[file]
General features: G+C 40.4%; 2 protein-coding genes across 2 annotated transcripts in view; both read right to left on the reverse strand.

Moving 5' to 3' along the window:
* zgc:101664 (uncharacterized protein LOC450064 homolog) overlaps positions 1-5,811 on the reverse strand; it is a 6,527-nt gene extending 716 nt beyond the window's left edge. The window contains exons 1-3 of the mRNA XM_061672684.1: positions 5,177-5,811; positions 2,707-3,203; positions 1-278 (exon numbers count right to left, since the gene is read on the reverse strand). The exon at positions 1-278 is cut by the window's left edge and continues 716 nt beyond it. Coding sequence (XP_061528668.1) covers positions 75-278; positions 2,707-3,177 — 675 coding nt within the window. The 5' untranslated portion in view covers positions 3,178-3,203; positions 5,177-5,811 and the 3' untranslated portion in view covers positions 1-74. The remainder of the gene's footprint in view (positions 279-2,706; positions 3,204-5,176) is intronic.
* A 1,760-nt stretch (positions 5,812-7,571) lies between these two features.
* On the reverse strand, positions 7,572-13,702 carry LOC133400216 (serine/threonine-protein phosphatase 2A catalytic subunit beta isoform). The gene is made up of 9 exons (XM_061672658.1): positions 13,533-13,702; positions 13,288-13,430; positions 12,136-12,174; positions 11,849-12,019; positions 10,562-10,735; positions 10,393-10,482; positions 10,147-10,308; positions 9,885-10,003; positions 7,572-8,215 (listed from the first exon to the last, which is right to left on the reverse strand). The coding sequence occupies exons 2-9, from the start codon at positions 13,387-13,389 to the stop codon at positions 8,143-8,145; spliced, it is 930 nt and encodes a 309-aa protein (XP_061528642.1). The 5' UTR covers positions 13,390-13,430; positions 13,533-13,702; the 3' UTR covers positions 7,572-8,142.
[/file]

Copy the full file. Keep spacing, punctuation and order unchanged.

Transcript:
General features: G+C 40.4%; 2 protein-coding genes across 2 annotated transcripts in view; both read right to left on the reverse strand.

Moving 5' to 3' along the window:
* zgc:101664 (uncharacterized protein LOC450064 homolog) overlaps positions 1-5,811 on the reverse strand; it is a 6,527-nt gene extending 716 nt beyond the window's left edge. The window contains exons 1-3 of the mRNA XM_061672684.1: positions 5,177-5,811; positions 2,707-3,203; positions 1-278 (exon numbers count right to left, since the gene is read on the reverse strand). The exon at positions 1-278 is cut by the window's left edge and continues 716 nt beyond it. Coding sequence (XP_061528668.1) covers positions 75-278; positions 2,707-3,177 — 675 coding nt within the window. The 5' untranslated portion in view covers positions 3,178-3,203; positions 5,177-5,811 and the 3' untranslated portion in view covers positions 1-74. The remainder of the gene's footprint in view (positions 279-2,706; positions 3,204-5,176) is intronic.
* A 1,760-nt stretch (positions 5,812-7,571) lies between these two features.
* On the reverse strand, positions 7,572-13,702 carry LOC133400216 (serine/threonine-protein phosphatase 2A catalytic subunit beta isoform). The gene is made up of 9 exons (XM_061672658.1): positions 13,533-13,702; positions 13,288-13,430; positions 12,136-12,174; positions 11,849-12,019; positions 10,562-10,735; positions 10,393-10,482; positions 10,147-10,308; positions 9,885-10,003; positions 7,572-8,215 (listed from the first exon to the last, which is right to left on the reverse strand). The coding sequence occupies exons 2-9, from the start codon at positions 13,387-13,389 to the stop codon at positions 8,143-8,145; spliced, it is 930 nt and encodes a 309-aa protein (XP_061528642.1). The 5' UTR covers positions 13,390-13,430; positions 13,533-13,702; the 3' UTR covers positions 7,572-8,142.